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Gina Loss – Service Hydrologist Dave Bernhardt – Science & Operations Officer Great Falls, Montana.

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Presentation on theme: "Gina Loss – Service Hydrologist Dave Bernhardt – Science & Operations Officer Great Falls, Montana."— Presentation transcript:

1 Gina Loss – Service Hydrologist Dave Bernhardt – Science & Operations Officer Great Falls, Montana

2 Why MODIS to monitor snow and river ice? Montana is rural with a low population density Remote sensing best to appropriately determine the transition of snow cover and river ice in remote areas, Problem - Visible imagery does not clearly differentiate snow from clouds. MODIS false color composite does differentiate snow from clouds Result is improved assessments of flooding potential with rapid melt and runoff

3 MODIS False Color Composite Composites one visible and two infrared channels Highlights features with infrared signature differences Snow and clouds have reflective differences above 1.4μm Especially near the 1.6μm and 2.13μm MODIS channels Compositing a visible channel with these two infrared channels creates an image that distinguishes snow and clouds

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5 Comparison to Other Satellites MODISAVHRRGOES Spatial Resolution (meters) Channels used to produce snow products 731 broadband Images per day

6 Comparison to Other Satellites Montana at a relatively high latitude and at edges of both GOES East and West Remapping of data results in a north-south and east- west blurring of details GOES imagery can be looped to show stationary snow features vs. moving clouds Still issues with semi-stationary clouds Fog Lenticular formations Orographically induced stratus

7 Assessment Samples Snow Clouds Bare Ground Cirrus Snow in Forest Snow in Forest Clouds Snow Clouds Bare Ground Cirrus Snow in Forest Snow in Forest Clouds Snow Clouds Bare Ground Cirrus Snow in Forest Snow in Forest Clouds Snow Visible ImageNatural Color Image False Color Image

8 River Ice Monitoring Samples Bow-tie Effect Bow-tie Effect Lake Ice Valley Fog River Ice Snow Snow in Forests River and Lake Ice River and Lake Ice Rotting Lake Ice Rotting Lake Ice Bare Ground Clouds Snow in Forests Rotting River and Lake Ice Rotting River and Lake Ice Clouds February 21, 2008 April 12, 2008

9 2004 Case Assessment February 19, 2004 Missouri River Milk River Poplar River

10 2004 Case Assessment March 4, 2004 Missouri River Milk River Poplar River

11 2004 Case Assessment March 11, 2004 Missouri River Milk River Poplar River

12 2004 Case Assessment March 18, 2004 Missouri River Milk River Poplar River

13 2004 Case Assessment March 25, 2004 Missouri River Milk River Poplar River

14 Assessment of Flooding Potential Co-op Observations NOHRSC Model Snow Depth Monitor change in snow cover and snow water equivalent Monitor change in stream flow NOHRSC Aerial Survey NOHRSC Flight Lines Satellite Imagery NOHRSC Modeled Snow Melt Satellite Imagery Benefits provided by MODIS False Color Imagery Snow event Inform emergency management NOHRSC Model Snow Water Equivalent USGS Streamflow NWS Streamflow and Forecast Facilitates monitoring 2-D change of snow cover Illustrates stream flow/snowmelt relationship Faster and more convenient Corroborates NOHRSC snow model products Saves human resources and increases safety Provides easily understood briefing tool Examine snow cover Request survey of remote areas SNOTEL Reports Examine NOHRSC products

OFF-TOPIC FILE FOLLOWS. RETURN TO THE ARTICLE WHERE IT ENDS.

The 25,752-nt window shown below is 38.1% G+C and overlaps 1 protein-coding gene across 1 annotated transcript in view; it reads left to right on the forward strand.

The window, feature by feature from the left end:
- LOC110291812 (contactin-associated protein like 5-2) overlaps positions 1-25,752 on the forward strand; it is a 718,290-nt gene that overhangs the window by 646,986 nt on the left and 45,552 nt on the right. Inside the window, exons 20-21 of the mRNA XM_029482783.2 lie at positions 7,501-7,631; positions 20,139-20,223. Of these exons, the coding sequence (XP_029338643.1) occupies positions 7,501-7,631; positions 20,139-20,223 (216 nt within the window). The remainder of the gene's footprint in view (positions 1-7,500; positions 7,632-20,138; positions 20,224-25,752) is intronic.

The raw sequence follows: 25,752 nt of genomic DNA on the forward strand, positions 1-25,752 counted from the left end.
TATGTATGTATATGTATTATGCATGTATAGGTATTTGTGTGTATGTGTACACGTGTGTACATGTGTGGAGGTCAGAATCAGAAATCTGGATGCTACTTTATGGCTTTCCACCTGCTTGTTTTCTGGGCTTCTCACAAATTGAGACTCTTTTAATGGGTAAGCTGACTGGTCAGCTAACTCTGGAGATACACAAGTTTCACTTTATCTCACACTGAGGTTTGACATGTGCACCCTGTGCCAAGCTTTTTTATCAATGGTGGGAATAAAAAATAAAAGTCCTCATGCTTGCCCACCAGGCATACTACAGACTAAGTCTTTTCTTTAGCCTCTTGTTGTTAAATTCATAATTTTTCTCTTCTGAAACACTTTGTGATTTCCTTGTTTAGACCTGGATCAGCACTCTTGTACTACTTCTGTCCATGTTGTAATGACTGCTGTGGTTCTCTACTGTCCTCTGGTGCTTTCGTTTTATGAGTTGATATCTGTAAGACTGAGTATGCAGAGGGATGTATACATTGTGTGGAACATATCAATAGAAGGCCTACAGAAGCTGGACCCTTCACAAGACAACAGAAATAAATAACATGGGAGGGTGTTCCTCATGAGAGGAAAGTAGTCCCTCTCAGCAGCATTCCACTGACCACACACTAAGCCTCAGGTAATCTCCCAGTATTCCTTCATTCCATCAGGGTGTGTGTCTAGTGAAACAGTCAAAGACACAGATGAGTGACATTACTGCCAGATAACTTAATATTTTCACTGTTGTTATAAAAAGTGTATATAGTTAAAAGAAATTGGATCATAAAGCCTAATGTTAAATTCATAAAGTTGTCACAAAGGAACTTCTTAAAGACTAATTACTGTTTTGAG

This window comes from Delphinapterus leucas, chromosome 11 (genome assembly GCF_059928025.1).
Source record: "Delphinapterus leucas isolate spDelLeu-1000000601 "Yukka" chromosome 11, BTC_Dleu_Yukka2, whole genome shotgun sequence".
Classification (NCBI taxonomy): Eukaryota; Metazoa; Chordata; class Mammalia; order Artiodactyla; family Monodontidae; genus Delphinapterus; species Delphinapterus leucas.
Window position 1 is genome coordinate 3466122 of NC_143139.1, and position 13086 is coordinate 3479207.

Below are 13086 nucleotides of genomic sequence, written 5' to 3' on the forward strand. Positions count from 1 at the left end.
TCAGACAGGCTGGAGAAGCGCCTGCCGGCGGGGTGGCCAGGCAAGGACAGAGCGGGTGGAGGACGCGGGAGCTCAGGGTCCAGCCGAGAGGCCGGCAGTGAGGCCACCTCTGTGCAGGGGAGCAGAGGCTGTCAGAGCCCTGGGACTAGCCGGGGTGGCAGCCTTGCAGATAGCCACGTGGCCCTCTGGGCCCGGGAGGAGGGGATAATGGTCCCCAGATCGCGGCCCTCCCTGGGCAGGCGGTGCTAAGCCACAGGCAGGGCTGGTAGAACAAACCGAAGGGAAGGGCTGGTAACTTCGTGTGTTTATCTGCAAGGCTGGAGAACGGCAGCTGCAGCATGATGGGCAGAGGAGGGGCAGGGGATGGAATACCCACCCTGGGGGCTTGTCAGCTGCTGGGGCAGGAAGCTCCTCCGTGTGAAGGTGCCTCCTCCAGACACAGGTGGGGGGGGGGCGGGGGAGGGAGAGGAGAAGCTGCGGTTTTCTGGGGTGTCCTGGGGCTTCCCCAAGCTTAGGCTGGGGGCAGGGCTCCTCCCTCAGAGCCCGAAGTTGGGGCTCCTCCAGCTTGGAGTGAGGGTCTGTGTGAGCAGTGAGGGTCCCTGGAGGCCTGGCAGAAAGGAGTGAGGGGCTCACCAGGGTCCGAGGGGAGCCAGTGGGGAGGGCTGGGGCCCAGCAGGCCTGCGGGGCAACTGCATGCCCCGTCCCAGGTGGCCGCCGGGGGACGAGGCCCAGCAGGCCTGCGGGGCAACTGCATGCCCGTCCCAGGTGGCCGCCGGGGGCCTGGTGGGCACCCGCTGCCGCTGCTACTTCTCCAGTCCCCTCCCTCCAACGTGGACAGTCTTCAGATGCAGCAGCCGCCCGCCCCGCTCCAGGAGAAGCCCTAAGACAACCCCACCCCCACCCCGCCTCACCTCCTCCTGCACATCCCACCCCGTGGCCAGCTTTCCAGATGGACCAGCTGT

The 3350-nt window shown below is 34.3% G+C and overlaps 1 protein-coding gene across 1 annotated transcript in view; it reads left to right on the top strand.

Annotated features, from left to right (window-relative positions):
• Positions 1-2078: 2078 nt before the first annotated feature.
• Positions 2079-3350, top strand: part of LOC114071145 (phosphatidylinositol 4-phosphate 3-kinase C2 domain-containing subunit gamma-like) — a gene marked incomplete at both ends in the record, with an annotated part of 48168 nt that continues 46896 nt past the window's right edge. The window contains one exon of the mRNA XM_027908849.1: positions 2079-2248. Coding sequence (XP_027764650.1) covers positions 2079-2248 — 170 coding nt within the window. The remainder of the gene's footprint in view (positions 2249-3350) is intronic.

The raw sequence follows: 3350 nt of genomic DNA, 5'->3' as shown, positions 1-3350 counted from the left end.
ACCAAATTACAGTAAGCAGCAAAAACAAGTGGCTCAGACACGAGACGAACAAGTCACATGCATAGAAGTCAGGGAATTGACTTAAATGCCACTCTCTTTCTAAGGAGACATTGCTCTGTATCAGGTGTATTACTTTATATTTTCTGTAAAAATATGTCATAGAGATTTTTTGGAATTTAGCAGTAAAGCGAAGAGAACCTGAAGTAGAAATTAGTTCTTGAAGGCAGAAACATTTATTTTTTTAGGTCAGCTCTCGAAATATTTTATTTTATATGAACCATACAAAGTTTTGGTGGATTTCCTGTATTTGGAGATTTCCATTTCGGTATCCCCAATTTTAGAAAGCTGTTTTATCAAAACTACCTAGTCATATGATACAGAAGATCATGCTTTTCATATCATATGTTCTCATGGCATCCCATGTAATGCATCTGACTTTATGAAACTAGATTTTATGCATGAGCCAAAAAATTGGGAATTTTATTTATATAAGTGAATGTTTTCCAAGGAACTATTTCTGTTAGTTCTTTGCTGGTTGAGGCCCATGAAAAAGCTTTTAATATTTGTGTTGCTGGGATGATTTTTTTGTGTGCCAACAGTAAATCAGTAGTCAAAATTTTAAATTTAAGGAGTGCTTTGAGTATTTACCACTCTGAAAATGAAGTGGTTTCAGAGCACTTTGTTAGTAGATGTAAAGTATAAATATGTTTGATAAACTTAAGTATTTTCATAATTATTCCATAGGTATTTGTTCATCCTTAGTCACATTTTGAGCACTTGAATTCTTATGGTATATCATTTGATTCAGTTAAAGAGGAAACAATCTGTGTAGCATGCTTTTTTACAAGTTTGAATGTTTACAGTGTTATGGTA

15 Findings - Advantages Complete overview of snow cover extent High spatial and spectral resolution Information for areas void of surface data Indicates primary areas of concern when complemented with supplemental data from ground measurements Often eliminates need for field surveys during potentially dangerous situations Observation of snow cover transition Speed and extent of snowmelt provide insight to areas with possible flooding concerns View of ice on rivers and lakes Ice formation and degradation provide insight on locations of possible ice jams and related flooding Corroborates information provided by NOHRSC (National Operational Hydrologic Remote Sensing Center) snow models

16 Findings – Disadvantages Cloud cover blocks view of surface Visible and infrared spectrums Significant snowfall/snowmelt can occur under cloud cover and full extent may not be viewable for days Images per day limited Polar-orbiting satellite provides only a few images daily ‘Bow-tie’ effect blurs images Satellite field of view overlap produces data repetition at image edge Algorithm to remove this effect will be available soon

17 Conclusions MODIS false color image useful in monitoring snow cover and river ice extent Used as a complement to other tools NOHRSC snow water equivalent data Soil saturation and temperature conditions Imagery did lead to improved assessments of flooding potential during post snow and ice events with rapid melting and runoff Provided information for rural and remote areas Staff able to determine and focus on those areas of greatest concern Imagery often eliminated the need for field surveys Saves time and resources Keeps personnel safe during potentially dangerous situations.

18 Fire Threats Fires always a concern to NWS forecasters Numerous specialized forecasts provided for data sparse locations to support wildfire suppression Need all possible observations – including satellite

19 Topography Western Montana Bitterroot Valley Bitterroot Mountains Sapphire Mountains

20 MODIS 3.7 micron 0930 UTC 30Aug2007 Warm Mountain Cool Valley Even Warmer Slopes

21 04 Jul 2007 Felix wildfire near the top of Bridger Range, northeast of Bozeman, MT

22 MODIS IR and AWIPS Topography Felix Wildfire Pronounced thermal belt west slopes

23 MODIS Derived hot spots depicted in google earth

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